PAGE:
Progress's Pilgrim: a critical narrative of research in progress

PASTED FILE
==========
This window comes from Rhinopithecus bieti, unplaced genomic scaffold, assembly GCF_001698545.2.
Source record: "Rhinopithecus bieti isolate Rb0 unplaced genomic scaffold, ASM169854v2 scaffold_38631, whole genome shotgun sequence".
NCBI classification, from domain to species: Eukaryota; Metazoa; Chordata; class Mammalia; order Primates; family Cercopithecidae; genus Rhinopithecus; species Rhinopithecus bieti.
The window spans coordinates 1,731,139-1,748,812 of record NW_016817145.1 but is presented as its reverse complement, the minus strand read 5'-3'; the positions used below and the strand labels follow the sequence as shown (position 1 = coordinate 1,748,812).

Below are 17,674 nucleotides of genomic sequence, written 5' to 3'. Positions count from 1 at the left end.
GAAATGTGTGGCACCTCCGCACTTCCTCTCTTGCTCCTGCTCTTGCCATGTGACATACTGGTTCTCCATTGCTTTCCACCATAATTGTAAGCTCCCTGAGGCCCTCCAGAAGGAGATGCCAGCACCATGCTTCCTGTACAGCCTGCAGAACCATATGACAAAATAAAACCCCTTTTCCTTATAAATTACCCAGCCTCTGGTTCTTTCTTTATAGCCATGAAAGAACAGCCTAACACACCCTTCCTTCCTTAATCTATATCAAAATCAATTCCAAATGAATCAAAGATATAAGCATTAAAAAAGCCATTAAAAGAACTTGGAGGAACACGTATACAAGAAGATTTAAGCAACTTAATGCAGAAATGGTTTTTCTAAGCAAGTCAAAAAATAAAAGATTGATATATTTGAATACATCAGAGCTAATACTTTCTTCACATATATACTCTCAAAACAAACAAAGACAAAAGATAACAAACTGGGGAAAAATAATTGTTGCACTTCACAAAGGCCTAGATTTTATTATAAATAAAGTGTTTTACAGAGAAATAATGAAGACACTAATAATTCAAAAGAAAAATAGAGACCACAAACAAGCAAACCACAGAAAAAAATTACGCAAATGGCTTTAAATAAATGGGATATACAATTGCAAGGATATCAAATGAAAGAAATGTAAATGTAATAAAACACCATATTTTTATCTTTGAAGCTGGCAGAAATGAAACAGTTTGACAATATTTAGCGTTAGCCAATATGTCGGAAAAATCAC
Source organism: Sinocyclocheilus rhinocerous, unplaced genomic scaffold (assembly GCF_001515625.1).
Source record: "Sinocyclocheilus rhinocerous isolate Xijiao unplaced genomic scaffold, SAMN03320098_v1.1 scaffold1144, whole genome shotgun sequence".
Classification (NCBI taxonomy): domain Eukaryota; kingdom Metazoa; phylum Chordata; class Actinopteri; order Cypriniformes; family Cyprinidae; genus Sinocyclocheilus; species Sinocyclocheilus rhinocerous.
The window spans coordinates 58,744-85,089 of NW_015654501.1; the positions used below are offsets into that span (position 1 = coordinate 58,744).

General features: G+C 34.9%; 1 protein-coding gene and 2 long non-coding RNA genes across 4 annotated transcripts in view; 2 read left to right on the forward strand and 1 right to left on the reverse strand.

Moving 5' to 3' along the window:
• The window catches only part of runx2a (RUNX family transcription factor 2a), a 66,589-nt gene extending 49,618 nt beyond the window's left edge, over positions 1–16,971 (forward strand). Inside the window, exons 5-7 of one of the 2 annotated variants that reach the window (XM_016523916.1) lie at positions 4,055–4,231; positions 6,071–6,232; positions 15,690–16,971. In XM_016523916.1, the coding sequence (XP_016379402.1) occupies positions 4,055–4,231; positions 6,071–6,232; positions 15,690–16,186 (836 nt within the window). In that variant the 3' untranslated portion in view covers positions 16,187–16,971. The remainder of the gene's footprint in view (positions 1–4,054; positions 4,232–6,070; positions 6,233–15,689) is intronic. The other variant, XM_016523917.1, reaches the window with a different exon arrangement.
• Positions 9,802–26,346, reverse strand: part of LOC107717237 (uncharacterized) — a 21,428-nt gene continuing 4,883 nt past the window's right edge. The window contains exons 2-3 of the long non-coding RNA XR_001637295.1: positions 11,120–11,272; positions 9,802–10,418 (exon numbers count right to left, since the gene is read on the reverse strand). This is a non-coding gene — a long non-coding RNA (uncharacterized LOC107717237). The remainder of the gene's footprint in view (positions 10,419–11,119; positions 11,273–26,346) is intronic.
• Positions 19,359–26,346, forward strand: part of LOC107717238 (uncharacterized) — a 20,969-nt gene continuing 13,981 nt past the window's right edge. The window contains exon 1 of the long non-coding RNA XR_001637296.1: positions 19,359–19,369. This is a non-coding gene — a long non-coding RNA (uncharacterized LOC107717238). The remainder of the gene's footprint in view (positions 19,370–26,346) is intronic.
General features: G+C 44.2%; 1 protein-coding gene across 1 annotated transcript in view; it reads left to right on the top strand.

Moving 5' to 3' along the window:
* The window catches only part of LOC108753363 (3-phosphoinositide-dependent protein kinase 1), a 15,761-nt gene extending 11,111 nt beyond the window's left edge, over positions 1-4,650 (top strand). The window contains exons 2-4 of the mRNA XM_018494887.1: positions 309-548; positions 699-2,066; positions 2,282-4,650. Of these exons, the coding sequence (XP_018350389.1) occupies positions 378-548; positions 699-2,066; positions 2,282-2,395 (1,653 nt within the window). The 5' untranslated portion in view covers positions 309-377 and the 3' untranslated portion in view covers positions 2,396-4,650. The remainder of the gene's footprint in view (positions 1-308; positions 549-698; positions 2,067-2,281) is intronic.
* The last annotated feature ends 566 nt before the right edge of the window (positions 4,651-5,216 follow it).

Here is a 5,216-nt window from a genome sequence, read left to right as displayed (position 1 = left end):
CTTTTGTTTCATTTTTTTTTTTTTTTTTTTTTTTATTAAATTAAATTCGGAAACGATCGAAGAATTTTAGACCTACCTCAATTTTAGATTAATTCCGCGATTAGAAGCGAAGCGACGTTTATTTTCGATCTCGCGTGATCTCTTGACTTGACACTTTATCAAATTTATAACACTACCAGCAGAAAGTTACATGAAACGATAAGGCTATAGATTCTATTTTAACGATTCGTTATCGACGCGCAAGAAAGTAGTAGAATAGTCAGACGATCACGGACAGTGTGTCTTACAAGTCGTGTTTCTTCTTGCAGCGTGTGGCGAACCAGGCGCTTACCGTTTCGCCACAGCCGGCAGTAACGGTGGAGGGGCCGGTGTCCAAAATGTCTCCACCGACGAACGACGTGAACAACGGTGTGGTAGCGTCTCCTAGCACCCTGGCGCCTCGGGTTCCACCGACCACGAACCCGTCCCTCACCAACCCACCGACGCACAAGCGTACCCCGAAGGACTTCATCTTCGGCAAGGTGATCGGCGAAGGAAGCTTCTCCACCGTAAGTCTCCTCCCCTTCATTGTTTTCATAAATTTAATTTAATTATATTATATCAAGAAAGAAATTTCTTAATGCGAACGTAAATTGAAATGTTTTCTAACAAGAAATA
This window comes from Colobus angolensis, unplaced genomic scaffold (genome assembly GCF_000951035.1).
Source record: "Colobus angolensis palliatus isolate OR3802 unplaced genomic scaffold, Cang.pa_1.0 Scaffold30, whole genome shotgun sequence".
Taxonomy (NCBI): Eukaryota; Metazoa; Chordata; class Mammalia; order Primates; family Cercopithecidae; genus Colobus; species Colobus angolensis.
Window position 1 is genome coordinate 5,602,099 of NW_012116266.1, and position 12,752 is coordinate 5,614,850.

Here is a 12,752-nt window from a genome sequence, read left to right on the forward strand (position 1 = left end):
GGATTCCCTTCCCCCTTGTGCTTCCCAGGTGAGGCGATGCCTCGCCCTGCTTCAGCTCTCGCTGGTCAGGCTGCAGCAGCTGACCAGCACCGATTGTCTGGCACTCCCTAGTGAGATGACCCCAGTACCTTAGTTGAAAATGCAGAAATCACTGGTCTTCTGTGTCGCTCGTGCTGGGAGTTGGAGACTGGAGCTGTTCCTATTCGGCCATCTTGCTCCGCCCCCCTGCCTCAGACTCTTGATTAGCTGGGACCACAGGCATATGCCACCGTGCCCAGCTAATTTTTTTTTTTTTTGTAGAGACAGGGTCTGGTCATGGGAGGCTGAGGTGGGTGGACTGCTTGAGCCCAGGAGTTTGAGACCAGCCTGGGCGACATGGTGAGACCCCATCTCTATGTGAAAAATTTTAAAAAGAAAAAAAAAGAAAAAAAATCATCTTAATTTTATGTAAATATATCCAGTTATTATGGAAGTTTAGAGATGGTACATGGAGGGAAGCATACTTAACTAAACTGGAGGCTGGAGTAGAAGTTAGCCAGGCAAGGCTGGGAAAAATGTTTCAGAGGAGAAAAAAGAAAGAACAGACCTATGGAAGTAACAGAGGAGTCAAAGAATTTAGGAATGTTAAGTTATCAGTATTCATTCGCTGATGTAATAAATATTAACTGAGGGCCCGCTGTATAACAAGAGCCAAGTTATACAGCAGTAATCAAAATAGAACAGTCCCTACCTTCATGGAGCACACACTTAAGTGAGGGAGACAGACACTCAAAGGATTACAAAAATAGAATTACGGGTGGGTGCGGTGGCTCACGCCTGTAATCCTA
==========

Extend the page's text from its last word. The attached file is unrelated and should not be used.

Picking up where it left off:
There is increasing interest in the use of stories to develop nursing and health care practice. This paper reports on how we used story to understand and develop research on nursing practice. Story (or narrative) and science can be seen as distinct but complementary paradigms. We have found that a story framework can help researchers to reflect on a process of social scientific investigation, and to consider how to `go on' in that process. In a study on `Community psychiatric nurses' empowerment of people with enduring mental disorders in the community: involving users to develop services' we have encountered a number of interesting and challenging issues related to design and use of methods. We present these issues within a framework of story analysis, focusing on issues related to empowerment. This analysis draws on Burke's `pentad' of story elements as a framework for narrative analysis. We present the elements of the `story of the study-as-funded' and as it was carried out through the pilot stage, and outline the story of developments in the main study. `Trouble' in a story centres on a problematic `ratio' of story elements. The `trouble' at this stage in the progress of our study relates to lack of fit between some parts of the instruments (the methods) and the goal (empowerment), and to the status of the CPNs as actors or agents. Narrative analysis sensitizes us to these issues of `trouble' and provides a means of addressing them. Like John Bunyan's Pilgrim, we have learned through our progress; unlike Pilgrim, we know not our end.